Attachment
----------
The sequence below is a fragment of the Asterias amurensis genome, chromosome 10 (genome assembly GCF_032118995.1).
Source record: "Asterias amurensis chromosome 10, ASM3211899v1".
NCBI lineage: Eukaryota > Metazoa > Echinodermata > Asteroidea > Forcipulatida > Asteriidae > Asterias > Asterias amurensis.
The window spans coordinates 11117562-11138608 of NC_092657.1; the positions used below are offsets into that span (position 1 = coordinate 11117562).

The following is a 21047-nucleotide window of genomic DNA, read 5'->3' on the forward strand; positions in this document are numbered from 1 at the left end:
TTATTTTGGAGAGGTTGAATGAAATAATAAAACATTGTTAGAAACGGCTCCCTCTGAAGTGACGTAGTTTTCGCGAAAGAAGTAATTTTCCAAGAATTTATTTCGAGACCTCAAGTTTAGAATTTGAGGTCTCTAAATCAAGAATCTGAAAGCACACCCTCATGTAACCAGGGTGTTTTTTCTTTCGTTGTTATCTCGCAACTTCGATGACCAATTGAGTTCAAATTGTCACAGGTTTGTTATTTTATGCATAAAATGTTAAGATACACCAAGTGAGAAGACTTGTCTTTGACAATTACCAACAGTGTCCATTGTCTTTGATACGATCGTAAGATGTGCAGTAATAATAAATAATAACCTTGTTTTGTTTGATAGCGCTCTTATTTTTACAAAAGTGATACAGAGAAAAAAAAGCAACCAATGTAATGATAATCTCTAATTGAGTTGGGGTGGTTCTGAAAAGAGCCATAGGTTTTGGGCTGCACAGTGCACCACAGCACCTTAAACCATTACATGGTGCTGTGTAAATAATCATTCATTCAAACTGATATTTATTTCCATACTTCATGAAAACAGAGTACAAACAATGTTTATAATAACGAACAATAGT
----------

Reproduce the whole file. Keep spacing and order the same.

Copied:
The sequence below is a fragment of the Asterias amurensis genome, chromosome 10 (genome assembly GCF_032118995.1).
Source record: "Asterias amurensis chromosome 10, ASM3211899v1".
NCBI lineage: Eukaryota > Metazoa > Echinodermata > Asteroidea > Forcipulatida > Asteriidae > Asterias > Asterias amurensis.
The window spans coordinates 11117562-11138608 of NC_092657.1; the positions used below are offsets into that span (position 1 = coordinate 11117562).

The following is a 21047-nucleotide window of genomic DNA, read 5'->3' on the forward strand; positions in this document are numbered from 1 at the left end:
TTATTTTGGAGAGGTTGAATGAAATAATAAAACATTGTTAGAAACGGCTCCCTCTGAAGTGACGTAGTTTTCGCGAAAGAAGTAATTTTCCAAGAATTTATTTCGAGACCTCAAGTTTAGAATTTGAGGTCTCTAAATCAAGAATCTGAAAGCACACCCTCATGTAACCAGGGTGTTTTTTCTTTCGTTGTTATCTCGCAACTTCGATGACCAATTGAGTTCAAATTGTCACAGGTTTGTTATTTTATGCATAAAATGTTAAGATACACCAAGTGAGAAGACTTGTCTTTGACAATTACCAACAGTGTCCATTGTCTTTGATACGATCGTAAGATGTGCAGTAATAATAAATAATAACCTTGTTTTGTTTGATAGCGCTCTTATTTTTACAAAAGTGATACAGAGAAAAAAAAGCAACCAATGTAATGATAATCTCTAATTGAGTTGGGGTGGTTCTGAAAAGAGCCATAGGTTTTGGGCTGCACAGTGCACCACAGCACCTTAAACCATTACATGGTGCTGTGTAAATAATCATTCATTCAAACTGATATTTATTTCCATACTTCATGAAAACAGAGTACAAACAATGTTTATAATAACGAACAATAGT